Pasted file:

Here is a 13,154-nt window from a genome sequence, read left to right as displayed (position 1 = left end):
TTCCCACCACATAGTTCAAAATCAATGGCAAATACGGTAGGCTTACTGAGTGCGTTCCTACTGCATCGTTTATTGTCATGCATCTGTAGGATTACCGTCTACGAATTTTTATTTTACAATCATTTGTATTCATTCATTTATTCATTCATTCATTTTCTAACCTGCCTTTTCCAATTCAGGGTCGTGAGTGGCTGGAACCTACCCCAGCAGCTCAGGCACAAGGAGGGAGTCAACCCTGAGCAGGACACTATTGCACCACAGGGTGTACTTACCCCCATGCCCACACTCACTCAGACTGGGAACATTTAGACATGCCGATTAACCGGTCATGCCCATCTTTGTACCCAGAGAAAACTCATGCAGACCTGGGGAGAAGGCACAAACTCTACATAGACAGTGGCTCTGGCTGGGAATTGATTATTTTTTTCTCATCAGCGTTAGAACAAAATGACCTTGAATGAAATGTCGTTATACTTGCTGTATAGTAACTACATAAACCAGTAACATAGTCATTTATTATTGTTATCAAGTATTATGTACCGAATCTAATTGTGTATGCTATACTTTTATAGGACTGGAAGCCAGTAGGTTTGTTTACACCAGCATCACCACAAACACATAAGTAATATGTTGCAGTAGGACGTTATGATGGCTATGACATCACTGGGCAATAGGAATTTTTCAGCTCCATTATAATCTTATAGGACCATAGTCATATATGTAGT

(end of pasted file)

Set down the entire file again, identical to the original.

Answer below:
Here is a 13,154-nt window from a genome sequence, read left to right as displayed (position 1 = left end):
TTCCCACCACATAGTTCAAAATCAATGGCAAATACGGTAGGCTTACTGAGTGCGTTCCTACTGCATCGTTTATTGTCATGCATCTGTAGGATTACCGTCTACGAATTTTTATTTTACAATCATTTGTATTCATTCATTTATTCATTCATTCATTTTCTAACCTGCCTTTTCCAATTCAGGGTCGTGAGTGGCTGGAACCTACCCCAGCAGCTCAGGCACAAGGAGGGAGTCAACCCTGAGCAGGACACTATTGCACCACAGGGTGTACTTACCCCCATGCCCACACTCACTCAGACTGGGAACATTTAGACATGCCGATTAACCGGTCATGCCCATCTTTGTACCCAGAGAAAACTCATGCAGACCTGGGGAGAAGGCACAAACTCTACATAGACAGTGGCTCTGGCTGGGAATTGATTATTTTTTTCTCATCAGCGTTAGAACAAAATGACCTTGAATGAAATGTCGTTATACTTGCTGTATAGTAACTACATAAACCAGTAACATAGTCATTTATTATTGTTATCAAGTATTATGTACCGAATCTAATTGTGTATGCTATACTTTTATAGGACTGGAAGCCAGTAGGTTTGTTTACACCAGCATCACCACAAACACATAAGTAATATGTTGCAGTAGGACGTTATGATGGCTATGACATCACTGGGCAATAGGAATTTTTCAGCTCCATTATAATCTTATAGGACCATAGTCATATATGTAGT